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Successful Aging: Too many doctor appointments? 6 tips to maximize wellness visits

I am 65 years old and basically quite healthy. Yet I feel I am always going to a doctor’s office for something. It could be for a bone density test, teeth cleaning, eye exam, gynecological exam, colonoscopy plus flu, pneumonia and shingles, vaccines. Is this typical? B.L.

Dear B.L.

Indeed, these appointments can be time-consuming. Here’s another way to reframe your concern. Each one of the tests or examinations you noted is proactive to determine if you are continuing to be healthy or if there is a sign of possible trouble ahead. These tests are a gift for early detection. We know that preventive measures can slow down the progression of many diseases common for older adults. If that condition is not caught early, it can progress quickly.

So, what is typical for older adults? According to the Aetna Health Care Guide, those between 65 and 70 should visit their internists or family medicine physician at least once a year for a general checkup. With age, it is recommended to have doctor visits more frequently. Those in their 70s should visit their doctor twice a year while those in their 80s and beyond should visit the doctor at least three times a year. Note these are averages and each older adult is unique. Clearly, if one is experiencing changes in mood, behavior or feelings of well-being, visits may be more frequent, especially with new aches and pains.

At the same time, the Mayo Clinic indicates that there is no hard and fast rule about how often older adults should see their health care providers. They suggest that for most older adults to have at least one medical checkup a year.

There are reasons older adults don’t visit their doctors. Some aren’t experiencing any symptoms or just ignore them. Others doubt the doctor can provide solutions to their problem. One of the most common reasons to avoid seeing a doctor is the lack of transportation. And then there is money. Older people may be trying to save a few dollars or they just lack the funds to afford medical care.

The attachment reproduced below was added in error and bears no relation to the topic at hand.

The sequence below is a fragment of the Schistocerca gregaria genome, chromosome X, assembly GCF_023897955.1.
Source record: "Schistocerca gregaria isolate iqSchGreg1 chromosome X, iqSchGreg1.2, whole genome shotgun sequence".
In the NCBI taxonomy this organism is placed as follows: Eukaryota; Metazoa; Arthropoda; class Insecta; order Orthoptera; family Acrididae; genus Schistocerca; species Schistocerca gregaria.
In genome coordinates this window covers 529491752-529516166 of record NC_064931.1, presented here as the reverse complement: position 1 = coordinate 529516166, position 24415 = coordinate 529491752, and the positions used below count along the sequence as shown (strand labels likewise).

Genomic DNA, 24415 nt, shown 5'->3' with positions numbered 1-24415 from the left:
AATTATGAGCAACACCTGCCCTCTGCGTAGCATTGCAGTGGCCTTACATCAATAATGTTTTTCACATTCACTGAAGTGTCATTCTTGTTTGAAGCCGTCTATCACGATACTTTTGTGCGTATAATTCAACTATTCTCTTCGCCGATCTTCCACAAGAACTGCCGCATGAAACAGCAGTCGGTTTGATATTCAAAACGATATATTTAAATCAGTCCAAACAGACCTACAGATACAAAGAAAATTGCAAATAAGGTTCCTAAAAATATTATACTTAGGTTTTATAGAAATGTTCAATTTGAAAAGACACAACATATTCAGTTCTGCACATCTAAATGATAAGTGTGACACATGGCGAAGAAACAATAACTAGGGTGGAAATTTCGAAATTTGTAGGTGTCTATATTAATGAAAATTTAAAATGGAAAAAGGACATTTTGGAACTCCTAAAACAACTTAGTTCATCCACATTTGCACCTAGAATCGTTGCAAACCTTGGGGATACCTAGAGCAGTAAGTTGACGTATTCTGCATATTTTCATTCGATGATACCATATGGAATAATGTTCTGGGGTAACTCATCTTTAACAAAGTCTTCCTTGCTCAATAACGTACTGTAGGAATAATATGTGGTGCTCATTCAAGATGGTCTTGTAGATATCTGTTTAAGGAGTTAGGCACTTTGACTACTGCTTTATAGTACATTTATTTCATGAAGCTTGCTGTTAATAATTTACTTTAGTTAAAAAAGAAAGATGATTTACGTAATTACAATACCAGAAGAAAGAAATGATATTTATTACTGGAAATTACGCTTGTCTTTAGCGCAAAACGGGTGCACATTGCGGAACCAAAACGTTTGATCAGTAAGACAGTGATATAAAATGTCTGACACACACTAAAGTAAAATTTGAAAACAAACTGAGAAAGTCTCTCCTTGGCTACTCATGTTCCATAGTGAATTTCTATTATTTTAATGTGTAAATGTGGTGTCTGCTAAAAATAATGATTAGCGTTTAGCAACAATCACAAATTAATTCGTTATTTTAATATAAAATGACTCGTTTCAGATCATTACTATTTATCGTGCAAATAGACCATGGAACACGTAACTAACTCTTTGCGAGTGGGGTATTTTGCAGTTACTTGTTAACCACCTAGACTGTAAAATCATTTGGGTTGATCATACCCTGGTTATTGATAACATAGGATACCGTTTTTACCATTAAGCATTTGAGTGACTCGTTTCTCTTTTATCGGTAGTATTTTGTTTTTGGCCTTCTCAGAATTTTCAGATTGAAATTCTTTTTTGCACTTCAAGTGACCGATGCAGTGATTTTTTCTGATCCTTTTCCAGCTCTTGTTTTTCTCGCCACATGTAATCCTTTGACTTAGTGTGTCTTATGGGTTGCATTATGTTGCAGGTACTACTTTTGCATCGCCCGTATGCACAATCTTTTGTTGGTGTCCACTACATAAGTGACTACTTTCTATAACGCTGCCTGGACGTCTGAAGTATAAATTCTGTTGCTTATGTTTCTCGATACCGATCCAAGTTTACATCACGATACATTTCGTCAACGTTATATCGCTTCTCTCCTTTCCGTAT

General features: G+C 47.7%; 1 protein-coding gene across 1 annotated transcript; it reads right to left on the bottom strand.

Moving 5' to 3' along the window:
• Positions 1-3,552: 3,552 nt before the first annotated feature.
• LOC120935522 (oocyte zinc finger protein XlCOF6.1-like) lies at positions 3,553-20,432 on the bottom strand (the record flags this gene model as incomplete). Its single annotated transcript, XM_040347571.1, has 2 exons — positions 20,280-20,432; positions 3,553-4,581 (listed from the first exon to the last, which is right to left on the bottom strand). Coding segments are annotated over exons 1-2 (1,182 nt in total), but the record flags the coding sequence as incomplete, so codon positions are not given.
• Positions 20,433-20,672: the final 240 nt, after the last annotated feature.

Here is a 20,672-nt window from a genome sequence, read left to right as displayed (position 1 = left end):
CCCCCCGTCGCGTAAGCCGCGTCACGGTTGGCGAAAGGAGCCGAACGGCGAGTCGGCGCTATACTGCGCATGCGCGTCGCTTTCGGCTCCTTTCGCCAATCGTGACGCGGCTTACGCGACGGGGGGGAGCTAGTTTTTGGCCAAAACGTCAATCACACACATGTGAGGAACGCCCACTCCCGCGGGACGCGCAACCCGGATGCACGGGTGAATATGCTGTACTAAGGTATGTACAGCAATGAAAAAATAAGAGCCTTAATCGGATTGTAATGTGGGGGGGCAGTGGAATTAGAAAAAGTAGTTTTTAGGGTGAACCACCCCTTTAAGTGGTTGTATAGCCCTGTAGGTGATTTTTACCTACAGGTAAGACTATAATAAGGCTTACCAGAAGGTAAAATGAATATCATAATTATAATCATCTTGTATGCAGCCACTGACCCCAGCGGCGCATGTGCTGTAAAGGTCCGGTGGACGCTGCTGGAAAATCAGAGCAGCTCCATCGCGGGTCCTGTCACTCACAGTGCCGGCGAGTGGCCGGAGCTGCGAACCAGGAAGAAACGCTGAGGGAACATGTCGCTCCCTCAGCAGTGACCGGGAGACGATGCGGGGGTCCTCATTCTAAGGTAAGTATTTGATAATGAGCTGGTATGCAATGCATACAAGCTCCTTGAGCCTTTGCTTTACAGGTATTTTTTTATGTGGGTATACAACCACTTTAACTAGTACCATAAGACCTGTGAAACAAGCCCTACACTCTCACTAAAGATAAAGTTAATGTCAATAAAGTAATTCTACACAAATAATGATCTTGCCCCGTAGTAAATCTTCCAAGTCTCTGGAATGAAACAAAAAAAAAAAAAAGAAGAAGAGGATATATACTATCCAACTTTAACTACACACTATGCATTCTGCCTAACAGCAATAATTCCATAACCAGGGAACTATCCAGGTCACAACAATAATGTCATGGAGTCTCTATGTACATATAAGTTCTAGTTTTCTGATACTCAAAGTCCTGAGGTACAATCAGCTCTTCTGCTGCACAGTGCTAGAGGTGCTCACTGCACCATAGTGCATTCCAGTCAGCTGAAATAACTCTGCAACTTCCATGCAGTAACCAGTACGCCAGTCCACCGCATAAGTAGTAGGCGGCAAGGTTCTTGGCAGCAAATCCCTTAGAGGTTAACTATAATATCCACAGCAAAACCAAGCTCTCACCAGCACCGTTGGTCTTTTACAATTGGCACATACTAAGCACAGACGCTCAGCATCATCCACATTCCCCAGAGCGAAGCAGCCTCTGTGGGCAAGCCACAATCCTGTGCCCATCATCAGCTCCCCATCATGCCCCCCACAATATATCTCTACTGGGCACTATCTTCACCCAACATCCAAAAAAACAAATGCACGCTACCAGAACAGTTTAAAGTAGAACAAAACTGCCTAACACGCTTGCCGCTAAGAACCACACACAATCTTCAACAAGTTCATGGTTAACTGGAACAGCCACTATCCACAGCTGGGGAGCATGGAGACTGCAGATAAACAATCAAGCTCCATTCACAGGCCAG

Here are some tips to maximize a visit with your doctor or other health-care providers as suggested by the National Institute on Aging:

1. Topics to discuss: Make a list of what you want to address. Getting a flu shot? A symptom that is bothering you? If you have several items to discuss, prioritize them and present them at the beginning of your appointment, not the end.

2. Drug information: Make a list of all your prescription drugs, over-the-counter medications, vitamins and herbal remedies or supplements and note the dosages. You also could just bring them in a bag.

3. Bring a family member or friend: Sometimes this can be helpful. Your friend is a second pair of ears and can take notes if needed. However, make sure that your friend or family member doesn’t take over. Also, you might want some time alone with the doctor to discuss personal matters. Feel free to excuse your companion from the room.

4. Updating: Let your doctor know what health-related events have occurred since your last visit. For example, were you treated in the emergency room or seen by a specialist? Also note changes in your appetite, weight, sleep or energy level.

5. Use of an interpreter: If your doctor doesn’t speak your language, ask the doctor’s office to provide an interpreter. Call ahead of time so plans can be made. If you don’t understand your diagnosis or instructions, ask for clarification and don’t be intimidated.

6. Your glasses and hearing aids: Remember to take them with you. And make sure your hearing aid is working well. If you are having a hard time hearing, speak up and say something like, “I am having difficulty hearing you. It would be helpful if you would speak slowly and face me while you are talking.”

B.L. Thank you for your good question. Here is a thought. Consider scheduling those well visits over a few months. That may help. Stay well and keep those appointments.

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